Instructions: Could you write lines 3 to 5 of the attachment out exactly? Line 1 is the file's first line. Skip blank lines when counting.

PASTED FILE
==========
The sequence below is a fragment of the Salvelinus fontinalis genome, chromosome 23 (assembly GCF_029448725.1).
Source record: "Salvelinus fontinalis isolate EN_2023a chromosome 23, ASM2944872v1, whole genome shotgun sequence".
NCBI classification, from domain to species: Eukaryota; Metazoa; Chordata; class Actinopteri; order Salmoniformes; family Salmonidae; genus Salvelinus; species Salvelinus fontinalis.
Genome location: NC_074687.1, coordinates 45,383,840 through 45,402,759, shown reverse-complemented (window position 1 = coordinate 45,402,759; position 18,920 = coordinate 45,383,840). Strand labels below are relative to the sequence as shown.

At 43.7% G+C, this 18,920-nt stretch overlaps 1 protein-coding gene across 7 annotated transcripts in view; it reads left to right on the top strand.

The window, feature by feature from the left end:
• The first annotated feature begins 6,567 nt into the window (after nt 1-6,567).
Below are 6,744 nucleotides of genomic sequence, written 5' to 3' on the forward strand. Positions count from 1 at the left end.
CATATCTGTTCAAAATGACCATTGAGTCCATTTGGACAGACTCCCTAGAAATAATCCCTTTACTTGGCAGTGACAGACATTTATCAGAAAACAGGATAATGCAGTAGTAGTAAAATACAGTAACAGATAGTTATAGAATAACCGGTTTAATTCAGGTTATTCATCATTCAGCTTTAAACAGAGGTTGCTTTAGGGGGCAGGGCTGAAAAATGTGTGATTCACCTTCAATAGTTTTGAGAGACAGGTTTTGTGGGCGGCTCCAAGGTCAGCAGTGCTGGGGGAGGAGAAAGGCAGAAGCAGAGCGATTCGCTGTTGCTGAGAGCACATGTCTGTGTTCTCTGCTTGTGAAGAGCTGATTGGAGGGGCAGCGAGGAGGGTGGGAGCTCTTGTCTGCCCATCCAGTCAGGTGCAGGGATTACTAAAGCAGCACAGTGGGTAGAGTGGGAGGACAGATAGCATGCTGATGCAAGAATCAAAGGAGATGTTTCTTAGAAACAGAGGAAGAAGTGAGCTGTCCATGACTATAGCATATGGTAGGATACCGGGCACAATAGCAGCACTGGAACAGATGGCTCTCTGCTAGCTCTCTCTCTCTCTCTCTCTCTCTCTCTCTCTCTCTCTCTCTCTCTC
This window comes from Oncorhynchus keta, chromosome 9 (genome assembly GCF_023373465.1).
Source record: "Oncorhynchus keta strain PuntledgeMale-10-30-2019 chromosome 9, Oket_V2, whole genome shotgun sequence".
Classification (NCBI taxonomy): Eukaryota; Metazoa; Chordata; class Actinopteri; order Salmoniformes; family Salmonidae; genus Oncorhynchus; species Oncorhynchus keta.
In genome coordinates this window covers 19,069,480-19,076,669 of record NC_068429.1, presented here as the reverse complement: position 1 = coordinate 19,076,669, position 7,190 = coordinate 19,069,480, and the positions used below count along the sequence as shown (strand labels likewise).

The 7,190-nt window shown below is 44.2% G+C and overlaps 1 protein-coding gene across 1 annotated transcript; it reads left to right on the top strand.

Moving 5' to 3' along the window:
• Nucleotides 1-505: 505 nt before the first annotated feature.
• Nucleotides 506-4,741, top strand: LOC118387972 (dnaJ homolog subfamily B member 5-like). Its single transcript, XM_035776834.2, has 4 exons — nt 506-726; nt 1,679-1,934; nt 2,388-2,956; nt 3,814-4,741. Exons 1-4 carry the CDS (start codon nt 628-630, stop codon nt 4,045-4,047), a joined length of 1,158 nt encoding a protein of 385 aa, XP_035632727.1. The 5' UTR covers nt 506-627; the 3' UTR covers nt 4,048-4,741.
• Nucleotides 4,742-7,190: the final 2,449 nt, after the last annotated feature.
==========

NCBI classification, from domain to species: Eukaryota; Metazoa; Chordata; class Actinopteri; order Salmoniformes; family Salmonidae; genus Salvelinus; species Salvelinus fontinalis.
Genome location: NC_074687.1, coordinates 45,383,840 through 45,402,759, shown reverse-complemented (window position 1 = coordinate 45,402,759; position 18,920 = coordinate 45,383,840). Strand labels below are relative to the sequence as shown.

At 43.7% G+C, this 18,920-nt stretch overlaps 1 protein-coding gene across 7 annotated transcripts in view; it reads left to right on the top strand.